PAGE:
Kyle Harper helps survey the site at SERC with a laser transit

Kyle Harper helps survey the site at SERC with a laser transit

For the last thirty years, AiA has fostered a strong tradition of active and critical engagement with descendant communities in the Chesapeake region. Integral to our work in Easton is a continuation of this fundamental philosophy, which incorporates elements of both public and community archaeology. One of the key aspects of public archaeology is the sharing of archaeological sites and findings with the public. When doing public archaeology, archaeologists this summer not only regard education of the public to be just as important as the research itself, but also ensure that tours of the site have a structure, and that there are both convincing and relatable ties to the present drawn from the artifacts from the past (Leone 1983).


Our work this summer at Bethel A.M.E. is a continuation from a shovel test pit survey conducted last summer. Three units have been dug this summer in the adjacent lot in locales that may reveal material artifacts, which attest to the church’s role in civic engagement and community-building. Our site has been open to the public in order to share with community members our findings and their significance, and to participate in the dig. Visitors to the site are given a tour of current excavations and are invited to participate in in an array of activities such as digging, screening for artifacts and washing of artifacts.


Community archaeology is another aspect of our work this summer in Easton. Community archaeology differs from public archaeology by seeking a more active engagement with community residents, in order to gain their input on archaeological findings, on our own interpretations of artifacts and on future research design. Additionally, when working with a descendant community, we as archaeologists seek to better understand notions of community as multi-vocal and dynamic constructs. Often our expectations of community position community members as homogenous groups who all have the same shared interests. As this is most often not the case, the idea of community should be reconciled between notions of a natural category and as a process of continual transformation. According to archaeologist Anna S. Agbe-Davies, the true reality of a community is neither “natural or essential, but rather processual or generative” (2010: 383).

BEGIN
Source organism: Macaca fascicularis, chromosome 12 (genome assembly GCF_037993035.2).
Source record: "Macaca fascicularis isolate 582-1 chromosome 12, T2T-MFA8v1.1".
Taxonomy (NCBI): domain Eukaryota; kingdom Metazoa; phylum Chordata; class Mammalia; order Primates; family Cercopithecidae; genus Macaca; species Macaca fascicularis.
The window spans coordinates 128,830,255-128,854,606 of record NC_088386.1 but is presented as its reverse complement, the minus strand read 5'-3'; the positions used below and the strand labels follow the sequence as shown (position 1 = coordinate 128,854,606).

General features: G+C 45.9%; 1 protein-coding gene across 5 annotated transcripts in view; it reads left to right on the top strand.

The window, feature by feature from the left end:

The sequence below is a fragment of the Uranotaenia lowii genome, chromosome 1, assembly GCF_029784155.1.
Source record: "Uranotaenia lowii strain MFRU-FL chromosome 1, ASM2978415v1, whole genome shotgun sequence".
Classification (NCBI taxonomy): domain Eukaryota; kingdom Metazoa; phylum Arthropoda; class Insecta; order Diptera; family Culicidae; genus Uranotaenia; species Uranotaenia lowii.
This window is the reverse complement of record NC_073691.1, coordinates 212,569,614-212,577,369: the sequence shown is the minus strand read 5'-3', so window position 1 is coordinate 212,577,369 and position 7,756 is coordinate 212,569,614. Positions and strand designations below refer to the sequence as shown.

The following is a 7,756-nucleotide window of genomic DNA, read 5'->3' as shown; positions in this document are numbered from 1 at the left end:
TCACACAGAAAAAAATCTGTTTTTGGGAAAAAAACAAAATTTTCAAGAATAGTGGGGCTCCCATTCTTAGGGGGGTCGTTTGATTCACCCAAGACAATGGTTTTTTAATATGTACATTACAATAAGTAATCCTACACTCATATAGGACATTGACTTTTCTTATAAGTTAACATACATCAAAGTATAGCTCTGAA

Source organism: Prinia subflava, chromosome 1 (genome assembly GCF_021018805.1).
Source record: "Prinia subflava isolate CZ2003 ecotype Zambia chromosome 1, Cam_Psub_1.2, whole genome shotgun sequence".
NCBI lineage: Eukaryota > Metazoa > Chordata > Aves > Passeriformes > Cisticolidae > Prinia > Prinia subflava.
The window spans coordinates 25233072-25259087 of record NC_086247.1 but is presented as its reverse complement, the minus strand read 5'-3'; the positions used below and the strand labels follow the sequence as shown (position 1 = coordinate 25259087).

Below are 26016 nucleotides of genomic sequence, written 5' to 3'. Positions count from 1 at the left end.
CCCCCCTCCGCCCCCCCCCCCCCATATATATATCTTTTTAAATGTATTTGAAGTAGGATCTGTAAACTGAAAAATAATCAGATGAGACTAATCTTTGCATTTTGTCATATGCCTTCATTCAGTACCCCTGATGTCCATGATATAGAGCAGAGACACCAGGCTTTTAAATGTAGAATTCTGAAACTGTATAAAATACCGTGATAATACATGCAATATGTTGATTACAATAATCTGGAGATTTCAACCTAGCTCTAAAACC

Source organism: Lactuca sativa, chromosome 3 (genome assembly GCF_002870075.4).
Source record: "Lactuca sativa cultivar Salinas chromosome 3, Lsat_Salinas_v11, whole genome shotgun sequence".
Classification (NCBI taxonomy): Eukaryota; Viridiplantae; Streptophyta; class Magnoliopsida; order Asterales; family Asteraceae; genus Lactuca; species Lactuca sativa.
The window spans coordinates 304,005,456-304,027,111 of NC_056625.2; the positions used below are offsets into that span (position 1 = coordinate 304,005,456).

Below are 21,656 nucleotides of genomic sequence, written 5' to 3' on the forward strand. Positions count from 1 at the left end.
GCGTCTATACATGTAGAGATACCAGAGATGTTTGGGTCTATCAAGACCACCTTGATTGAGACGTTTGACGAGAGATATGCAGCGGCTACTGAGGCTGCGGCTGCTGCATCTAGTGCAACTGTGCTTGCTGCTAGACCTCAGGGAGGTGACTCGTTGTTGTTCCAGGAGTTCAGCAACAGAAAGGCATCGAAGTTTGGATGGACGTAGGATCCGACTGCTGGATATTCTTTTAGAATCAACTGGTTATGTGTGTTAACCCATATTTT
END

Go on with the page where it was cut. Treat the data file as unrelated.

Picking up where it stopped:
While uncovering pasts that have largely been excluded from or misrepresented in mainstream Anglo-dominated history is one of our primary goals at Bethel A.M.E., AiA takes as one of its key objectives to make archaeology relevant and useful to the residents of the Hill Community. By engaging with local community members, the archaeology that is performed at Bethel A.M.E. has the potential to empower residents in their efforts to preserve the rich and diverse cultural heritage of the Hill Community.


Works Cited:

Agbe-Davies, Anna S. 2010. Concepts of Community in the Pursuit of an Inclusive Archaeology. International Journal of Heritage Studies. 16(6): 373-389.

Leone, Mark. 1983. Method as Message: Interpreting the Past with the Public. Museum News. 62(1): 34-41.


Notes from the field, Summer 2015

We’ve been busy this past summer, excavating from June through the end of August.  Now that we’ve had a chance to catch up with ourselves, here’s what we’ve been up to!  The next several posts were written by field school students about their experiences and the work we did in summer 2015.  They were really a fantastic crew and it was a pleasure working with them.


Field School in Public Archaeology

Haven’t figured out what to do with your summer yet?  Can’t seem to get enough archaeology?  Archaeology in Annapolis is pleased to announce an advanced field school in public archaeology for summer session 1, 2014.  This course is geared toward students who have already completed some training in archaeological field methods and want to work more closely with members of the public to construct meaningful interpretations of the past.

James Madison's mansion

James Madison’s mansion. Source: Montpelier Foundation

From June 2-June 21, we will be at Montpelier, James Madison’s home in Orange County, Virginia.  Tying in with excavations ongoing since the 1980s, this year’s excavation will explore the impacts of Emancipation on the African American community in Orange County.  The excavation will take place at the site of a late antebellum slave quarter that may have been reoccupied following the end of the Civil War.  This presents archaeologists with a unique opportunity to understand the effects of Emancipation at both the household and the community levels through the comparison of this site with other late antebellum and reconstruction era African American sites that have been excavated on the property.